Data Federation, Federated Data Models & Federated Queries
In theory, data federation helps you eliminate the hassle of managing different types of siloed data in different formats stored in different places. But as is often the case in data management, theory only takes you so far.
What is Data Federation?
Data federation is a technology that virtually unifies data from different sources and makes it accessible under a uniform data model. The underlying data stores in a federated data store continue to operate autonomously. But data consumers can run federated queries as though the data were combined. This can be a significant advantage for organizations with many heterogeneous database types since users don’t need to know the data language for each database to run a query.
The Difference Between Data Federation and…
In the sense that both data integration and data federation unify data, they are similar ideas. But there’s a key difference: data unification is temporary with data federation. Since unification is never permanent, data federation is more useful for prototyping and other temporary, ad-hoc needs.
Whereas data integration usually (but not always) involves migrating data from one place to another. The permanence of data integration enables engineers to share, reuse, and collaborate better on their solutions. It also enables important techniques like change data capture and disaster recovery.
Because the concepts are so similar, we’ve written a more extensive guide on the difference between data virtualization and data federation.
In a nutshell, data virtualization is a broad set of capabilities that includes data federation. This means that all federalized data is also virtualized data. But all virtualized data is not necessarily also federalized because data virtualization includes capabilities beyond the scope of data federation.
For instance, data virtualization tech can transform data without requiring advanced technical knowledge. But virtualizing data in this way is not the same as federating it. In practice, however, the difference between data virtualization and federation is more academic than practical.
How Data Federation Tools Work
Data federation tools work by providing a unified access point through which you can query data. In short, they create a federated database. An example of data federation can help us understand the technical details of how these tools work.
Imagine that you run a pet store that tracks all in-store transactions in an Azure database. Later, you launch a website and decide to store online transactions in an Oracle database. Now, you have two different databases which you’ll need to query to analyze performance. A simple query you might run would be to see how much dog food you sold per week online and in-store last month.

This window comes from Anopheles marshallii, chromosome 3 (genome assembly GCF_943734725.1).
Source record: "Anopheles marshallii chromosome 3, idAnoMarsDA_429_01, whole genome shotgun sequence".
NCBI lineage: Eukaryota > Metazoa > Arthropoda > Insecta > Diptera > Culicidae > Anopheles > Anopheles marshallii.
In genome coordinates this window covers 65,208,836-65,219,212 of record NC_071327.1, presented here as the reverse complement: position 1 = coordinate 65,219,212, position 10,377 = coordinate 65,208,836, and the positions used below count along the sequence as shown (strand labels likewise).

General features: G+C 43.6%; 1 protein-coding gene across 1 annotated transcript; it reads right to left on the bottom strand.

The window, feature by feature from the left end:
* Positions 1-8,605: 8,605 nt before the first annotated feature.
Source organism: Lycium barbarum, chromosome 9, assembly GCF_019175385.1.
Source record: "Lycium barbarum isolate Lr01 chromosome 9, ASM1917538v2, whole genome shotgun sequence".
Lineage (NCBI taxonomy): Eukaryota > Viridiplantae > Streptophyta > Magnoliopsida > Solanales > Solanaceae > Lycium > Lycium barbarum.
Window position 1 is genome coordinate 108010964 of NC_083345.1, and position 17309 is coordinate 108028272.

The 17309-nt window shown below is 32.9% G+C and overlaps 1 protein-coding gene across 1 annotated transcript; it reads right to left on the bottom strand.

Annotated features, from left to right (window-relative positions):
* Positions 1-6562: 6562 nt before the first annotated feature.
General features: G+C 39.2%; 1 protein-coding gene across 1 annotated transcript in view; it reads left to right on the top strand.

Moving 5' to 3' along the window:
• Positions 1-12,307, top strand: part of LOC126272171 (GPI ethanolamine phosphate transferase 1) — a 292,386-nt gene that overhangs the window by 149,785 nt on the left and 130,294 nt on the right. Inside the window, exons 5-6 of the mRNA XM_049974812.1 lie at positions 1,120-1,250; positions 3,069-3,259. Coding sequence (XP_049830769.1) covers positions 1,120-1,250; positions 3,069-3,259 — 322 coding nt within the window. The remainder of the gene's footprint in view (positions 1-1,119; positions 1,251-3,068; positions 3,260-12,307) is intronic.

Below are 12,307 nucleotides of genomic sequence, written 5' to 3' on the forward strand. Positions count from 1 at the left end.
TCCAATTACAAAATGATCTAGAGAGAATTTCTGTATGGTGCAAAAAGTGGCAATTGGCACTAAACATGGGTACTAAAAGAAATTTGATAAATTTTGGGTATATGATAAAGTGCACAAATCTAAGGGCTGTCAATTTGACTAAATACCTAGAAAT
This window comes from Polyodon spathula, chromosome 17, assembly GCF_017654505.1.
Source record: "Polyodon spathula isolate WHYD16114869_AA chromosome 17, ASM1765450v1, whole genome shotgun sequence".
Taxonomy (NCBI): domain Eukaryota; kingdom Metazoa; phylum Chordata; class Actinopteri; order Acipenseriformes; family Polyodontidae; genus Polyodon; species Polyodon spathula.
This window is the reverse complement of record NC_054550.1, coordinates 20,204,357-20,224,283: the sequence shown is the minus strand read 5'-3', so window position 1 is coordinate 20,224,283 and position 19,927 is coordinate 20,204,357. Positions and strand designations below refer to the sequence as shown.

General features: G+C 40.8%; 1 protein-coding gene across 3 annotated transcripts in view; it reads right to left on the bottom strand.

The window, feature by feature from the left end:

Data federation makes the Oracle and Azure databases accessible under a common, federated data model so you can accomplish your goal with a single query. Even though the databases may have slight differences in schema, you can analyze data as though their schema is the same.
Below, you can see a simple visual of an example federated data query pushed to each database.
You can learn more about how various data federation technologies work at the links below:
The Drawbacks and Benefits of Data Federation
Data federation is an excellent tool for short-term use cases that don’t need to scale. It enables business users to forgo more resource-intensive, technical data integration for small-scope, one-off requests.
But data federation is not meant to build an enterprise-level data strategy.
You can liken data federation technology to an egg slicer. It’s perfect for slicing eggs, but for anything else, you’ll need a more versatile tool, like a set of kitchen knives.
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StreamSets and Data Federation
StreamSets is not a data federation tool. Yet it solves many of the same problems that data federation software does, without the drawbacks. Like data federation tools, StreamSets can help users create temporary tables from disparate data sources.
But unlike data federation, StreamSets helps you ingest, integrate, and manage structured, semi-structured, and unstructured data from relational and non-relational databases. Those users who employ federated queries to avoid the technical requirements of data integration tools can use StreamSets’s no-code interface to build robust data pipelines.
That way, without being required to write code, business users can leverage the reusability, recoverability, shareability, and performance that integrated data provides and federated data can’t.